Dog people versus non-dog people…

… I fall into the latter group.

Disclaimer – the following should not be considered to be blanket statements about all dogs and dog people. I address this specifically to friends and family who for some reason, that is completely a mystery to me, think dogs are just super.

It’s not that I hate ’em or anything… and I would never harm one… I just don’t see the point in willingly keeping company with a drooling, stinky, annoying, high maintenance critter. I’d rather have kids. Which are equally drooling, stinky, annoying and high maintenance – but at least they are human.

Public parks are where dog people and people like me don’t mix well. Many dog people think they have the right let their mutts run amok wherever they please – and don’t tell me about dog people respecting off-leash rules… from what I have observed in parks around my neck of the woods, these rules are largely ignored.

This issue is coming to a head in Vancouver where dog peeps are demanding more off-leash areas and peeps like yours truly aren’t so keen.

The fight over dogs in parks is long-running, but it’s one fought on many fronts. There is the familiar face-off between those who want more space for their dogs in the parks and those who want stricter limits on where the pets can be taken. And then there are people like Ms. LeBorgne, who are caught between those two camps, wanting the troublesome dogs to be under control, while resenting the ever-shrinking urban space allocated to their own canine companions.

Celena Benndorf, part of a group called iCare Vancouver, is pushing hard to bring what she sees as the problem of canine chaos to heel, lobbying for more restrictions on dogs in parks and more enforcement of current bylaws. She says she is tired of watching what seems like a never-ending stream of pets running unleashed all over Kitsilano Beach, near where she lives.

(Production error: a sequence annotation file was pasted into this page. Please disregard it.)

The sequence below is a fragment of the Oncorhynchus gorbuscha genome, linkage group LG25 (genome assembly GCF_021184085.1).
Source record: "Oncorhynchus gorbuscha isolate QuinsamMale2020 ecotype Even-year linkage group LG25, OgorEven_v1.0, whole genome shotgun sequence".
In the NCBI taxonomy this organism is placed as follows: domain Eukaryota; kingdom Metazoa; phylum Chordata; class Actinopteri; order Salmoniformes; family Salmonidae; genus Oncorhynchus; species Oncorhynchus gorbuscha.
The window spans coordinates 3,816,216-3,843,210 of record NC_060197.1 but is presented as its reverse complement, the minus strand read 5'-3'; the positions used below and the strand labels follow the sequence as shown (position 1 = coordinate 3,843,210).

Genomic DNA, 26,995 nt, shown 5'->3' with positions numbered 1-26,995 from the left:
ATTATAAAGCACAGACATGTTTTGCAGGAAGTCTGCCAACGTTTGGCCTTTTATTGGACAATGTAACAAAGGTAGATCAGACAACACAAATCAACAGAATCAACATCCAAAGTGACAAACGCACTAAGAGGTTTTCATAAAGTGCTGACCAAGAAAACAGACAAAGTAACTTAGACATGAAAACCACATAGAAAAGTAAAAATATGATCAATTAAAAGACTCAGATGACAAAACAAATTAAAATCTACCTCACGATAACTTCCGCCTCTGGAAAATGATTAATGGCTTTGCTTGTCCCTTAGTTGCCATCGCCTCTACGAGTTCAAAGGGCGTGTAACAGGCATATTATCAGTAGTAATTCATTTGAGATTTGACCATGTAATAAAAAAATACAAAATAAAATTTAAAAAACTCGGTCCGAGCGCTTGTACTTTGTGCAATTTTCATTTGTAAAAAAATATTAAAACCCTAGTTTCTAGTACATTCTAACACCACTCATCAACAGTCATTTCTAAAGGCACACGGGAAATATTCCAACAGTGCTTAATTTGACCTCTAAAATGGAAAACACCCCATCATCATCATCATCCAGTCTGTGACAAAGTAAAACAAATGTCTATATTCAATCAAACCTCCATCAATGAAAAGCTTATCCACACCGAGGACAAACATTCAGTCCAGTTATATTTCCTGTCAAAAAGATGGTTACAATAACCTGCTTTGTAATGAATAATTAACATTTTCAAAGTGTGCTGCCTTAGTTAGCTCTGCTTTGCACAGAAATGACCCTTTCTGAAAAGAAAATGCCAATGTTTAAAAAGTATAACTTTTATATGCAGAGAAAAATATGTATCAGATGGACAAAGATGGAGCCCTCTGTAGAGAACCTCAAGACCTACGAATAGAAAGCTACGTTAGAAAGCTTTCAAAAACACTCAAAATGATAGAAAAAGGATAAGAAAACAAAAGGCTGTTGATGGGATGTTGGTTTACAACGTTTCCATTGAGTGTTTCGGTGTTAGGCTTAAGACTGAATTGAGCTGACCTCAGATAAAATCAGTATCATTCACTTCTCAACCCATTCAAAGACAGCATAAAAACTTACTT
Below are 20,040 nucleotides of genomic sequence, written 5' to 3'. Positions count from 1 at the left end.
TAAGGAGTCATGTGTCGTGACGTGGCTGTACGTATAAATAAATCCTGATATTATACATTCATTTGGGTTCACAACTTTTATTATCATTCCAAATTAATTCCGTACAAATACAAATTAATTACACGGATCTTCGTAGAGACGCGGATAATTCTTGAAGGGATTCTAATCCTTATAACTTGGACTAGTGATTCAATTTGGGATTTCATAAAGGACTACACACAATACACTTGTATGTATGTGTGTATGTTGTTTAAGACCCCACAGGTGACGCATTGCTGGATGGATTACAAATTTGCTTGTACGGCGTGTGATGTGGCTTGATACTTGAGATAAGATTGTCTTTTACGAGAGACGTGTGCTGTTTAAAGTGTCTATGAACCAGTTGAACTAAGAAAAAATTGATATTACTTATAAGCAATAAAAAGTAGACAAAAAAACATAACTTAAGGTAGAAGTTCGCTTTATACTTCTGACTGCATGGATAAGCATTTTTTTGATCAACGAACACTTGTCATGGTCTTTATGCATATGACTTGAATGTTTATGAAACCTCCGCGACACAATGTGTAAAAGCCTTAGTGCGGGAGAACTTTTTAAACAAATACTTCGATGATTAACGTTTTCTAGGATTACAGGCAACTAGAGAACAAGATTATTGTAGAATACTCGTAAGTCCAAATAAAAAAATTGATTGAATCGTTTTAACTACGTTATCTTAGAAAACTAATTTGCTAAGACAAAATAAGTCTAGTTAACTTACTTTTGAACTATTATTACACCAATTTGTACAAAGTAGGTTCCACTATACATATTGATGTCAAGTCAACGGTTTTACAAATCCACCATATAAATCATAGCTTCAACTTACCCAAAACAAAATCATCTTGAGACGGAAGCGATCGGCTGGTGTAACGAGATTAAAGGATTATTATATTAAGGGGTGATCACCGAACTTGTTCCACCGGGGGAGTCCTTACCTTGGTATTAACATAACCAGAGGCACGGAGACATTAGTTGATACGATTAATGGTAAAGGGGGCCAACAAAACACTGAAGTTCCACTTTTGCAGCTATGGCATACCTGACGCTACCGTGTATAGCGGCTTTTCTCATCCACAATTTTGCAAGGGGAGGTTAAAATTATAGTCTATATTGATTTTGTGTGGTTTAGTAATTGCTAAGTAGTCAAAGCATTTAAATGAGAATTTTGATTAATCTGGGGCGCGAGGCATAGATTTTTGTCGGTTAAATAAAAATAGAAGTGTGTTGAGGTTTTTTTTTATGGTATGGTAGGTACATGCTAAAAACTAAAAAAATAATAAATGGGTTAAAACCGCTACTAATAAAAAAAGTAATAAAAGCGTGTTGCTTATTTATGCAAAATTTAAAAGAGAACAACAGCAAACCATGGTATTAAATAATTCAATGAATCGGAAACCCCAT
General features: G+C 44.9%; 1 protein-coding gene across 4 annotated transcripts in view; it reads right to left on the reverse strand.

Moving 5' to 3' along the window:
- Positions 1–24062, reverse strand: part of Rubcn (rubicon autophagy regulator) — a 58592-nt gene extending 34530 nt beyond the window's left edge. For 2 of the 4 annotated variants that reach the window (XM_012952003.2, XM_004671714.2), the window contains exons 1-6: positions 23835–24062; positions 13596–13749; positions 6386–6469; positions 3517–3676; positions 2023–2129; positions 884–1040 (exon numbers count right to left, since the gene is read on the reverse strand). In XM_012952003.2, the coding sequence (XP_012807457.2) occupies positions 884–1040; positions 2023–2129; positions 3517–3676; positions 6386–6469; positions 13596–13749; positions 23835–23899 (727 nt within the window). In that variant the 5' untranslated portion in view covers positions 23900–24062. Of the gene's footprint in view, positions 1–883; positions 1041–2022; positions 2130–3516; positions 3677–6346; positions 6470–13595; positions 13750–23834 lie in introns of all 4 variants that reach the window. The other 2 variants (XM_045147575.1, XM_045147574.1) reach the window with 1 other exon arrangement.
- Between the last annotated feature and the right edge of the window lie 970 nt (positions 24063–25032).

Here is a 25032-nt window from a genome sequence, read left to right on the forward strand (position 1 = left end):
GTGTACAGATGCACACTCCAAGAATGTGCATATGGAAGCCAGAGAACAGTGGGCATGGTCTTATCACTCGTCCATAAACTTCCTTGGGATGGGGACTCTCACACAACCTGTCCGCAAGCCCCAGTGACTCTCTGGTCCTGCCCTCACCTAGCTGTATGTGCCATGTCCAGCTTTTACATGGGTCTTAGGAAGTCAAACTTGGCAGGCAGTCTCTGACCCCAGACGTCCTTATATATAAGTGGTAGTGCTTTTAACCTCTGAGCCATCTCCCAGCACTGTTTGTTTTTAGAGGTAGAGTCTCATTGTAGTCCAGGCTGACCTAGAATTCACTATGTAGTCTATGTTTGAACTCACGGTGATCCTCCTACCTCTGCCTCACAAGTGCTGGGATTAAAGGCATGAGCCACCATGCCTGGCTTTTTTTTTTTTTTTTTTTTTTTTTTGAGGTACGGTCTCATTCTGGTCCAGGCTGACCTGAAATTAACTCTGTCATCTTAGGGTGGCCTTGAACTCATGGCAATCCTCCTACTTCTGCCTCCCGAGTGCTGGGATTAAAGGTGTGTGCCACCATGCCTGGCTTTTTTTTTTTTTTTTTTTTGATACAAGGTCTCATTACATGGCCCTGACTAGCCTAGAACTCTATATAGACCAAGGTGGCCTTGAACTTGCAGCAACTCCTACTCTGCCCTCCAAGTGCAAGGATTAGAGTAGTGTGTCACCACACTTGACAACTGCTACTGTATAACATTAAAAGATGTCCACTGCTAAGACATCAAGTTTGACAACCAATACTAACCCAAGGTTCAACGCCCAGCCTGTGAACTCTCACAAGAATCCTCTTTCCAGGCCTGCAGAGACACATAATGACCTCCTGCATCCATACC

Dogs scare and attack other dogs and sometimes, even kids, she says. Some of them have run up and licked her, which gives Ms. Benndorf, who is allergic to dogs, a rash. And “aggressive, entitled” owners are just as irritating, she says, especially when she asks them to leash their dogs, or go to off-leash areas. “Someone threw hot coffee on me once when I did that. Another one said, ‘Do you want to die?’”

I grew up in a household with dogs (and cats, chickens, cows, pigs, ducks.. etc., etc.) and know that canines need space to run – being the hyperactive critters that they are. BUT, I don’t want to share that running space with them. And I don’t want my kids playing in a park where Rottweilers et al are burning off steam.

Solution: Why don’t dog people do what most people do when a group finds that there is a common interest that they share – form an association of dog people! Call it – Association of Free Pooches, or something.

Approach the municipality about fencing off a good-sized section of an existing park, or find land for a new space. Raise funds to build fences and make the space dog-suitable. Approach dog food manufacturers about sponsorship in return for advertising rights on the space. Get creative!

That way, we non-dog people and you dog people can peacefully coexist.

You’re welcome!

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2 Comments to “Dog people versus non-dog people…”

  1. I love dogs, but I completely agree with you. Just like I have a deep-seated loathing of “cat people” who think their stinking, murderous, little predatory furballs should be allowed to roam free to kill wild birds and damage property, I have similar feelings about “dog people” who can’t control their animals in public.

    I think a dog park is a great idea, much like we do here with the Conroy pit.

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